For many months I've been seeing these lovely little books near the checkout in several local bookstores. Sadly for me, it was a weird selection of titles and they were all in French. While I considered picking one up for mere novelty's sake, I figured the language hurdle would discourage me from getting around to actually reading it.

A little investigation shows that these books are an award-winning concept that originated in The Netherlands (where they're known as dwarsliggers), and they've been around for some time in French and as librinos in Spanish.

And as of this past summer, a British publisher (Hodder & Stoughton) is offering titles in English. They're called flipbacks.

For the time being there are only 18 titles, but they are varied — good chance you'll find something to interest to you.

I wanted Cloud Atlas, long on my to-read list, but it wasn't readily available. I finally chose Siri Hustvedt's What I Loved (mostly on the strength of Sasha's review), and I ordered it up. I'm not far enough along to comment on the novel, but I've read enough to know something about the reading experience.

- Fits in your pocket. Discreet enough to read under the table at dinner parties or take into the toilet at work.

- One-handed functionality. Perfect size for gripping with one hand. One-handed page turning takes a little bit of practice, but it can be done. All in all, suitable for rush-hour public-transit commutes.

- It's a hardcover. Kinda. It's some sort of cardboard, sturdier than a paperback's covering, that won't rip or crease easily. It would have to be to protect the fine paper inside. It takes some effort to ding it up.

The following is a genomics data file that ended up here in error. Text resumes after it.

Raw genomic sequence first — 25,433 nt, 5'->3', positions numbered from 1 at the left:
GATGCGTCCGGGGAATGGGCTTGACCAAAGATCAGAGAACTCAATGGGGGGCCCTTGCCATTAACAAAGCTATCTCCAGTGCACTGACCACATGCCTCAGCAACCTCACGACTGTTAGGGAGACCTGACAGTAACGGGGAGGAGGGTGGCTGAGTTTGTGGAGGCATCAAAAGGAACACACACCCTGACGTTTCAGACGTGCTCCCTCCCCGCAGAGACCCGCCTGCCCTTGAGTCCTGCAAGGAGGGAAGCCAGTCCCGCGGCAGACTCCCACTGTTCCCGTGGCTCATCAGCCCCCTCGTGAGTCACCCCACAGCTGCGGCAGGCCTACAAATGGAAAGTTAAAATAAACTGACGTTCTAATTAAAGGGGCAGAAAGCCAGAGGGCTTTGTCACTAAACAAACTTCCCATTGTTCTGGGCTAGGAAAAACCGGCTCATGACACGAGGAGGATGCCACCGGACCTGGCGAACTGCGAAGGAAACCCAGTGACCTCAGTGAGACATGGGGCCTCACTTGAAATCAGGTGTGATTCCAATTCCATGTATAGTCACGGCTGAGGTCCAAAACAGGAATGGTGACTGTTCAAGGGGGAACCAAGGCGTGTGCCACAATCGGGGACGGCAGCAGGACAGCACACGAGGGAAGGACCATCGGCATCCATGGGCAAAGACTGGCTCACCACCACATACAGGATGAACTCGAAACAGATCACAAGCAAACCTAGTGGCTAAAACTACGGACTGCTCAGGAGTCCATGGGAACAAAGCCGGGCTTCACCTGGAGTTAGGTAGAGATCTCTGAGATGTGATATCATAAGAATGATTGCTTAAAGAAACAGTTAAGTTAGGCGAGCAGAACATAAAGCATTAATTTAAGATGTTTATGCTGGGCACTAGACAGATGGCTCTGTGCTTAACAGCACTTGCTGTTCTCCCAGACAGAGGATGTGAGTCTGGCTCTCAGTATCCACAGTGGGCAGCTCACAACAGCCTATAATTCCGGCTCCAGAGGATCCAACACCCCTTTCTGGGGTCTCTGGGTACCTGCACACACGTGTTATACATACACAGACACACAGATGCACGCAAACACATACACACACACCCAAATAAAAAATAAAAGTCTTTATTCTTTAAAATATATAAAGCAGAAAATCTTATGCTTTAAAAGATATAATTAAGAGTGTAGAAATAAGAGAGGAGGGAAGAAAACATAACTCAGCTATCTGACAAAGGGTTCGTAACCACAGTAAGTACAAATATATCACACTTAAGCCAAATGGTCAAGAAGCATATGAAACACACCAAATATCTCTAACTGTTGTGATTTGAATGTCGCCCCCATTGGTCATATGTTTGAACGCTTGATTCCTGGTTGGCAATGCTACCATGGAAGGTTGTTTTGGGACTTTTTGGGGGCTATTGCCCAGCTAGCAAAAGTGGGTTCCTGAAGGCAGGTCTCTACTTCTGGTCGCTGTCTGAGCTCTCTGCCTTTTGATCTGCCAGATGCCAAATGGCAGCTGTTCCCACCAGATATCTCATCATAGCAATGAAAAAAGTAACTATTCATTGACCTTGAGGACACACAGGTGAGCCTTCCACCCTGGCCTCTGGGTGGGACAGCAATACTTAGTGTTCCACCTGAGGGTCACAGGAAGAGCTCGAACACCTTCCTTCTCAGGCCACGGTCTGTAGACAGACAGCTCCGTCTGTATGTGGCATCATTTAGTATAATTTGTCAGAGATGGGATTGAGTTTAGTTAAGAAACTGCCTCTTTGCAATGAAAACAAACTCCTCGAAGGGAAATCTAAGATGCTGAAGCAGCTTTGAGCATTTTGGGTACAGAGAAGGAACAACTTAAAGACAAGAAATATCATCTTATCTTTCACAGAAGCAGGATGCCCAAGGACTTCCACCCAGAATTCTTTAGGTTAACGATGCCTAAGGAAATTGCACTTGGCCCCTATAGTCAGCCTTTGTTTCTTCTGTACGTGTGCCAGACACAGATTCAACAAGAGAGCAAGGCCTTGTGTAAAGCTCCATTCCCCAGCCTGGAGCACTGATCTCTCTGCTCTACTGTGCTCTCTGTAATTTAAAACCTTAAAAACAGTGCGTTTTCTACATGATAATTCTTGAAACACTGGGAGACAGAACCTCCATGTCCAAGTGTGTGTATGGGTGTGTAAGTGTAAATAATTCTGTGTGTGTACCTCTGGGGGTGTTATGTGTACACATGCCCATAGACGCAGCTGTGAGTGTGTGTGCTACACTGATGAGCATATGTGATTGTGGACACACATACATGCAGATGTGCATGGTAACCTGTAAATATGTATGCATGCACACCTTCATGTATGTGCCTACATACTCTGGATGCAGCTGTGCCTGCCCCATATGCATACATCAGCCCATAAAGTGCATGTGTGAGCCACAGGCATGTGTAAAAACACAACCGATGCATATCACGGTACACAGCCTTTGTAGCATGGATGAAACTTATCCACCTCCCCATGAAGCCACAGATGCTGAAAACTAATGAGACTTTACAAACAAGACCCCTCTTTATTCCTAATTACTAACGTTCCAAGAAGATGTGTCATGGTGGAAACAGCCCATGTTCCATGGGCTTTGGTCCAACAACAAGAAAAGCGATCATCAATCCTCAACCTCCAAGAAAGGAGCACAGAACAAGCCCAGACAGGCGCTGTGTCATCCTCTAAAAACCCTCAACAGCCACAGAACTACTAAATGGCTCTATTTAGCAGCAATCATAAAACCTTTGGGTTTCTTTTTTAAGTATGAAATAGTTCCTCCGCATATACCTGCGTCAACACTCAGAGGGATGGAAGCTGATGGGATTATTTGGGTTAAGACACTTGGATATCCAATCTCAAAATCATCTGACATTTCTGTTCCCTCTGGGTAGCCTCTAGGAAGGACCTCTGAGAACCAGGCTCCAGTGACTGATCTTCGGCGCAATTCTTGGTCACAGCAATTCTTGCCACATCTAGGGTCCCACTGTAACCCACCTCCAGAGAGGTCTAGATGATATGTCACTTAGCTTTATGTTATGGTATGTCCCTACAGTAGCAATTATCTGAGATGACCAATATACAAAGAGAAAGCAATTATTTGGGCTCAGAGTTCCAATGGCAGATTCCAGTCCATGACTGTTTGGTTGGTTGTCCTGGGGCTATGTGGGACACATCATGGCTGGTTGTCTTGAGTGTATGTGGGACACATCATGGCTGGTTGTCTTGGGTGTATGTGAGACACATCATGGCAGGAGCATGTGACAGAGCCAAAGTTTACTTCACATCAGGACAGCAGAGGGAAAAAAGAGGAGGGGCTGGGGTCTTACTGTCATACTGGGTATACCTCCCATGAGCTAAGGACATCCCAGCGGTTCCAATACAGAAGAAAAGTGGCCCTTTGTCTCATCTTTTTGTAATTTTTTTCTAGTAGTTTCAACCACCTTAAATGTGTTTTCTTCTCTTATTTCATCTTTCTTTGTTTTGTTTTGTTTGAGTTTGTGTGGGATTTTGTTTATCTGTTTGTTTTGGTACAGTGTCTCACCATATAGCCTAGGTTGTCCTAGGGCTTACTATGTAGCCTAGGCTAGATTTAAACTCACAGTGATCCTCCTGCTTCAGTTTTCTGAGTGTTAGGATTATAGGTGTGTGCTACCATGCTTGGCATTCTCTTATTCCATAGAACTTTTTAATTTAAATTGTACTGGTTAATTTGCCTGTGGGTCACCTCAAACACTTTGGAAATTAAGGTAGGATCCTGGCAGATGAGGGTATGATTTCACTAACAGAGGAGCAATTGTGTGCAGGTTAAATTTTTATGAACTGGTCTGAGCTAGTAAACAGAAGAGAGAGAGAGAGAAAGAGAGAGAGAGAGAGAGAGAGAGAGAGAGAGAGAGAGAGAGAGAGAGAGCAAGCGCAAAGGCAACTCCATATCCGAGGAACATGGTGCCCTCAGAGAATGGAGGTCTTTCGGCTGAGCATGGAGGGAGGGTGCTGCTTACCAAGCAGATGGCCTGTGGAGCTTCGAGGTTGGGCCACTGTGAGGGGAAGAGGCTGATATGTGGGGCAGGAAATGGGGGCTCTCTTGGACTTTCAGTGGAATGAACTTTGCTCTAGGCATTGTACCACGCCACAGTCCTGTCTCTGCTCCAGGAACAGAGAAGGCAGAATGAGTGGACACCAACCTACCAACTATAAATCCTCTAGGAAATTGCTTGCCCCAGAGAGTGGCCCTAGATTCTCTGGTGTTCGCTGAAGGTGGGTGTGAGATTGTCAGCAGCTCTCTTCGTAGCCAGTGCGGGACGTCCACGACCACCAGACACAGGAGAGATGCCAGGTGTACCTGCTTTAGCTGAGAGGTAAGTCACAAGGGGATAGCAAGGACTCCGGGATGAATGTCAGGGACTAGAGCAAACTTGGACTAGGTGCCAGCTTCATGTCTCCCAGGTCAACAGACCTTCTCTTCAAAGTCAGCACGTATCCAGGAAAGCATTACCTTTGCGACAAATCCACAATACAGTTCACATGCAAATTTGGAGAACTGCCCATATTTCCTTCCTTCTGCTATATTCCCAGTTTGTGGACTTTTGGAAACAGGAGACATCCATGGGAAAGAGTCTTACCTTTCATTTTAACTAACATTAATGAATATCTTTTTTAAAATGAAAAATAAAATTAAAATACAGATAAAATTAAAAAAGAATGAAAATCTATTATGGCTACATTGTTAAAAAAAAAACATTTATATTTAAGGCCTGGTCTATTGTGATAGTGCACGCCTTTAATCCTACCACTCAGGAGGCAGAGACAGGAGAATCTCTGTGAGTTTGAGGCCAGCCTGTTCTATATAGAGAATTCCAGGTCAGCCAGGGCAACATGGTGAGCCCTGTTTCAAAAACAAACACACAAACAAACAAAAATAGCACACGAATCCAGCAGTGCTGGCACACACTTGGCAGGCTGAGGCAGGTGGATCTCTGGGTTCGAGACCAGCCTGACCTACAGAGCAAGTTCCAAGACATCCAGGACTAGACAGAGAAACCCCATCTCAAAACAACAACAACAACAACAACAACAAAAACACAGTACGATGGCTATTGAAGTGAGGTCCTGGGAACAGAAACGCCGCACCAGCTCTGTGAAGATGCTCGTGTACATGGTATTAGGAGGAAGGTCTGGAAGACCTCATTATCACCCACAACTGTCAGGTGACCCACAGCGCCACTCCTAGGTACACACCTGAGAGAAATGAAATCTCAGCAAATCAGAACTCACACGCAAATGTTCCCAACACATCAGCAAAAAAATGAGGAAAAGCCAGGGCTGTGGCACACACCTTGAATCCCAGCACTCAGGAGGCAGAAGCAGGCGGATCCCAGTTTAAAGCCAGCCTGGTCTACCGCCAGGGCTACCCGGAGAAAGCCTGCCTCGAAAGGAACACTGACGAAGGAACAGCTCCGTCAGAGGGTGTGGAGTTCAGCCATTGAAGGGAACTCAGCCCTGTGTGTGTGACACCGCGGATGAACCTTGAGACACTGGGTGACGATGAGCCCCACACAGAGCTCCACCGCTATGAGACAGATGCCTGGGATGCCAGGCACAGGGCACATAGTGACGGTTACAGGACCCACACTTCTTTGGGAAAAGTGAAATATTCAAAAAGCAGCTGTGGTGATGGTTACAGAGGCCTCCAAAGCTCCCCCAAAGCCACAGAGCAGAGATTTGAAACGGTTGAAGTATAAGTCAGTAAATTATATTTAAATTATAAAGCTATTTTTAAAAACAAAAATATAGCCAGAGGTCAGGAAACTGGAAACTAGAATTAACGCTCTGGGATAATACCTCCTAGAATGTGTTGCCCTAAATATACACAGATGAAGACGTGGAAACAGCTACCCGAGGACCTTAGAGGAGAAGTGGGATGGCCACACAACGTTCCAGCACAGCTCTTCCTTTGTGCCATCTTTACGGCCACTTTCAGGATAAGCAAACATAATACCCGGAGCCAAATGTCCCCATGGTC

- The horizontal orientation means another design opportunity with regard to the cover art. Because it's not enough to turn a cover sideways. Designers get to re-envision such exciting elements as image cropping and text placement.

- The paper seems so delicate — I wonder if it's undergone strength testing. My book has suffered no damage yet (I have been treating it rather gingerly), but I'm afraid it's only a matter of time before pages are ripped.

- The line spacing is a bit tight. Certainly it's tighter than standard, and it does take some getting used to. I find I tend to use my bookmark as a line guide. Also, reading while in motion, my eyes occasionally trip to the wrong line.

- Margins are near nonexistent, so you'll have to jot down your notes somewhere else.

In sum

I'll happily consider acquiring more flipbacks as the catalogue of titles expands.

Not surprisingly, as with any good book, when a story is engrossing, the interface disappears.

Saturday, December 03, 2011

Something old and predatory and utterly terrible

"I stared at the whole mass of the bricks. I took another glance, relaxed my sight. At first I couldn't stop seeing the bricks as bricks, the divisions as layers of cement, but after a time they became pure vision. And as the whole broke down into lines and shapes and shades, I held my breath as I began to see.

"Alternatives appeared to me. Messages written in the pockmarks. Insinuation in the forms. Secrets unraveling. It was bliss.

"And then without warning my heart went tight, as I saw something. I made sense of the pattern.

"It was a mess of cracks and lines and crumbling cement, and as I looked at it, I saw a pattern in the wall.

"I saw a clutch of lines that looked just like something. . . terrible — something old and predatory and utterly terrible — staring right back at me.

"And then I saw it move."